UBI works because it levels the playing field. It’s government doing what we need government to do — giving as many people as possible the same opportunity, the same chance to succeed as everyone else. When a rising tide floats all boats, all boats rise. People get happier and healthier (for reference, see Northern Europe — those Vikings may have gone home to Northern Europe but clearly they learned a thing or two from their travels). They live longer and live more fulfilled lives. They work in order to live. They don’t, as we do in America, live to work.
That unhealthy compulsion is a leftover from America’s founding principle: profit incentive. And don’t forget — one of the American Revolution’s big talking points for why revolution was necessary was “taxation without representation”. Want our money? Hear our voice. But, also let’s not forget that our founders made a Devil’s bargain with slavery at the founding. Instead of rejecting it outright, they compromised with it, making “All men are created equal” embarrassingly ironic. The white, Christian, land-owning men who drew up America’s founding documents had a great idea — “All men are created equal” — that they failed to stick on the landing. They didn’t mean “ALL men” though they they did mean “ONLY men”.
America remains to this day a great idea as yet unrealized. Which brings us to what American Exceptionalism actually IS: Our remarkable, never-happened-before-in-human-history diversity. Or, as our Great Seal puts it: “E Pluribus Unum”.
The nations of Europe that colonized North America were all products of at least fifteen hundred years of local tribes coalescing into national identities, each distinct and distinctive. The Germans are how they are just as the French, the Swiss, the Italians and the English are all how they are et cetera et cetera. Minus the Native American tribes, there was no “culture” in North America. There was no “native tribe” whose origin stories and mythology was the larger culture’s. That’s not to say one didn’t evolve. We have Thanksgiving and Independence Day as American rituals that grew out of mythologies about ourselves that we told ourselves. The same goes for “The American Dream”.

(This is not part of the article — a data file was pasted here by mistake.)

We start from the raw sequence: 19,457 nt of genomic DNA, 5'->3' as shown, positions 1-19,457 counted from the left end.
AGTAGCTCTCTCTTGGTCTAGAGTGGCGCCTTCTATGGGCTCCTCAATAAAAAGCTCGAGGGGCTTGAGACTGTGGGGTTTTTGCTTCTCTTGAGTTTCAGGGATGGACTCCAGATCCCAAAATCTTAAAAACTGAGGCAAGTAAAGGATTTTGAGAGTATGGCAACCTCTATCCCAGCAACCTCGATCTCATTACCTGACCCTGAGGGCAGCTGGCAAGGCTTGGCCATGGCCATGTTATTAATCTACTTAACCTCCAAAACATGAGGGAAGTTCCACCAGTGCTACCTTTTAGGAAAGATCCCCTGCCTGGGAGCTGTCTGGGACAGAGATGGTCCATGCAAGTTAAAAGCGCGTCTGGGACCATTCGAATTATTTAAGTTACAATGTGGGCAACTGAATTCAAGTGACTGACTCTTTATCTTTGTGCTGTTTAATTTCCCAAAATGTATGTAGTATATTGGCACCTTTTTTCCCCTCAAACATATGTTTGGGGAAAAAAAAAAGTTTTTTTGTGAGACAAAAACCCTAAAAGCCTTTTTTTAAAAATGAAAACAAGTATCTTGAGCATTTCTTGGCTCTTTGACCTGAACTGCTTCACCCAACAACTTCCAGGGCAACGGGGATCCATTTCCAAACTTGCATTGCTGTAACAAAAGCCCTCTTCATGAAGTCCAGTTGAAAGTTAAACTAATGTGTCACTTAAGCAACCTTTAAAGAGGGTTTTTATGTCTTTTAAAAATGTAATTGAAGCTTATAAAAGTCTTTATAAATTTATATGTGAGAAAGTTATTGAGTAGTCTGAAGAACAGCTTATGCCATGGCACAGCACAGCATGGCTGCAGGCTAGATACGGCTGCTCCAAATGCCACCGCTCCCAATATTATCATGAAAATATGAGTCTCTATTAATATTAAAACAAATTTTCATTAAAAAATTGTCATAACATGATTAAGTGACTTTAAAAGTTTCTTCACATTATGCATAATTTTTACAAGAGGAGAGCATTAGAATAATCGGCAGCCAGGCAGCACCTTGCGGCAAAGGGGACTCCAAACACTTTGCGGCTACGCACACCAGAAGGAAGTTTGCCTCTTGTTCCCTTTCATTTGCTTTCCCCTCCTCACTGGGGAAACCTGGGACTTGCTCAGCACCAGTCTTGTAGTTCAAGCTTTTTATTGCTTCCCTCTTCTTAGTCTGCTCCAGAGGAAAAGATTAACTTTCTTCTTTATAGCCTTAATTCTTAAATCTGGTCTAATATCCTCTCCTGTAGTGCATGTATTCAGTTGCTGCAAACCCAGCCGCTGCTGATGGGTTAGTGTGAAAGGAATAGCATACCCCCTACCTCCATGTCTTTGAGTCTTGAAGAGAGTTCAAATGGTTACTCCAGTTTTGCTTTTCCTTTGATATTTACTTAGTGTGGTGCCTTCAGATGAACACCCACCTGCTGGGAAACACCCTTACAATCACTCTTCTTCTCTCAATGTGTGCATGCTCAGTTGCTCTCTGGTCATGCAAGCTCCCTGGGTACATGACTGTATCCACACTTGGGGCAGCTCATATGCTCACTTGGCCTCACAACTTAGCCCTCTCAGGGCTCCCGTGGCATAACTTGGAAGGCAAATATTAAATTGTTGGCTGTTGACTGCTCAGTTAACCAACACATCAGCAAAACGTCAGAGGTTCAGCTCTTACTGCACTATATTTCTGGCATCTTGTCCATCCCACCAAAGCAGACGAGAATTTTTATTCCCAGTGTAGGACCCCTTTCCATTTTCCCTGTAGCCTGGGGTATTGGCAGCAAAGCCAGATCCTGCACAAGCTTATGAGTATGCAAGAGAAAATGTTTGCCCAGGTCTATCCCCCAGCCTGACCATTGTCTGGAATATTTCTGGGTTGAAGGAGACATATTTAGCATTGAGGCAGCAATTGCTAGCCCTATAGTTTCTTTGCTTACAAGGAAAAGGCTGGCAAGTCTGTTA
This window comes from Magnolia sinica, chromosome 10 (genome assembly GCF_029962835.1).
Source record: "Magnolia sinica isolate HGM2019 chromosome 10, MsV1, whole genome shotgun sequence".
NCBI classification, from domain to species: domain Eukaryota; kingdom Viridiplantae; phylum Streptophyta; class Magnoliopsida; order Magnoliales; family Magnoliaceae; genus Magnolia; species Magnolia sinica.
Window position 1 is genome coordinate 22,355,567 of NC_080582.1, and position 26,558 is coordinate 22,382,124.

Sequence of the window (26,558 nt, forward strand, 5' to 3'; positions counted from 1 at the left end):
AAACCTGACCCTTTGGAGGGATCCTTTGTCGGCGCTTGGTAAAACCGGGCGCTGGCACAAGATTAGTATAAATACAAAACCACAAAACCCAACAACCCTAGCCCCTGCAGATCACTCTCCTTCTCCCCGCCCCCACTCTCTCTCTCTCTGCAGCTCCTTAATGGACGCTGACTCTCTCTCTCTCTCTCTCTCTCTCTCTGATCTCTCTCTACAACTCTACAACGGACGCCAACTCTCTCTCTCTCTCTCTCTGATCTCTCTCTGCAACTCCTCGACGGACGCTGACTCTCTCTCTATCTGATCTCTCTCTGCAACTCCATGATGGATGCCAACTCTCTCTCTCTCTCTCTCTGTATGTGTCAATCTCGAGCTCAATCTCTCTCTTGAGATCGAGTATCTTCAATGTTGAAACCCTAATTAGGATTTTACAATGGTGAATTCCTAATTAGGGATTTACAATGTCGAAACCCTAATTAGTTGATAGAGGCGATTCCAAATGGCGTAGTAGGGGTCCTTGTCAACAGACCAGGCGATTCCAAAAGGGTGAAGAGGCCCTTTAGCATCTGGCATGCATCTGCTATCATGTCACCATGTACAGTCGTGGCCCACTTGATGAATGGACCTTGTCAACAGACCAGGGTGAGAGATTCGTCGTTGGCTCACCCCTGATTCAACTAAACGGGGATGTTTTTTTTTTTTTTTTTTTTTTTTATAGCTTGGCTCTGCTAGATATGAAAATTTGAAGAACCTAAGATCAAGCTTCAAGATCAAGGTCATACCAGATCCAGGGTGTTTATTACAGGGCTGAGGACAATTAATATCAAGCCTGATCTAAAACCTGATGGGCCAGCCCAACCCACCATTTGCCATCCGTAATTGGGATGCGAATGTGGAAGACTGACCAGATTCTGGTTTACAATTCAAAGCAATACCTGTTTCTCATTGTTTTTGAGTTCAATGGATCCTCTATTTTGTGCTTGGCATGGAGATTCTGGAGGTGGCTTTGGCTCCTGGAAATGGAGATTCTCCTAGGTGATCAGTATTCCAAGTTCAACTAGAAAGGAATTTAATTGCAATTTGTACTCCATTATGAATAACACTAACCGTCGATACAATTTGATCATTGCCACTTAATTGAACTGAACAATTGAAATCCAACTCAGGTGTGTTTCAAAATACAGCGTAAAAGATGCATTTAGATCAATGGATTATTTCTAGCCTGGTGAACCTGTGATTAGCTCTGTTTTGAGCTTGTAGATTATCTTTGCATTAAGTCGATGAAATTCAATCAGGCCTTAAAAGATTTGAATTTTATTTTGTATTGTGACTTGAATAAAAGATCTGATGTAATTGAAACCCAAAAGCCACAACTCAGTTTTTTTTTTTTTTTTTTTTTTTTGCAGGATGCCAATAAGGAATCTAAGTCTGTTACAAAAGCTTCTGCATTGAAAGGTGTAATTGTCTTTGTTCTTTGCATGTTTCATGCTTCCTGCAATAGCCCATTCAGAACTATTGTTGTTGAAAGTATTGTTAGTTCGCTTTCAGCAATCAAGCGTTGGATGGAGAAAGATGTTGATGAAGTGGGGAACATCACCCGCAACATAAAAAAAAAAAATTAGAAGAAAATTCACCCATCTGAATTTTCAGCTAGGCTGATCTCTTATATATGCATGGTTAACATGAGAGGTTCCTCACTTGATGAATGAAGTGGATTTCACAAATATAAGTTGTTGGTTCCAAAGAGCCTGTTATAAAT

Whereas hierarchy and caste made it nearly impossible for a poor person to become anything other than a poor person, America’s lack of castes made it a place where truly anything could happen and a person could reinvent themselves completely. Opportunity. Reinvention. Promise. All those things flash in neon when the rest of the world contemplates America. If you’re willing to put in the sweat equity, America offers anyone and everyone a shot at greatness — that’s the lure. When it works, it works brilliantly. When it doesn’t — the onus is on us.
Immigration has always been the engine that renewed America’s exceptionalism. Not only do immigrants do the hard physical labor American workers don’t seem to want to do, they bring innovation with them too. Their aspirations counter the last group’s success and temptations to settle. New ideas force old ideas to compete. New ways of doing things make old ways obsolete — ditto the people doing those obsolete things. That’s why the people doing obsolete things get nuts when new ideas drop onto the table.
White people, having tilted the playing field at the start, are now loathe to allow the playing field to be corrected. It’s understandable — power sharing is less predictable than having permanent power in your hands alone. Lose power and you lose money. That also motivates white people to tilt the playing field as much as possible whenever possible.
Imagine if we could actually level the American playing field? Imagine if we could give as many Americans as possible the greatest possible chance to achieve the greatness within them? Think that’d be bad for America? I get depressed thinking of all the greatness America left on the table when it turned its back on Reconstruction and gave racism a boost instead. Think of all the Black minds that, had we but educated them, would have “returned on our investment” in ways we can’t even imagine — because we didn’t nurture the minds that would have scored those returns.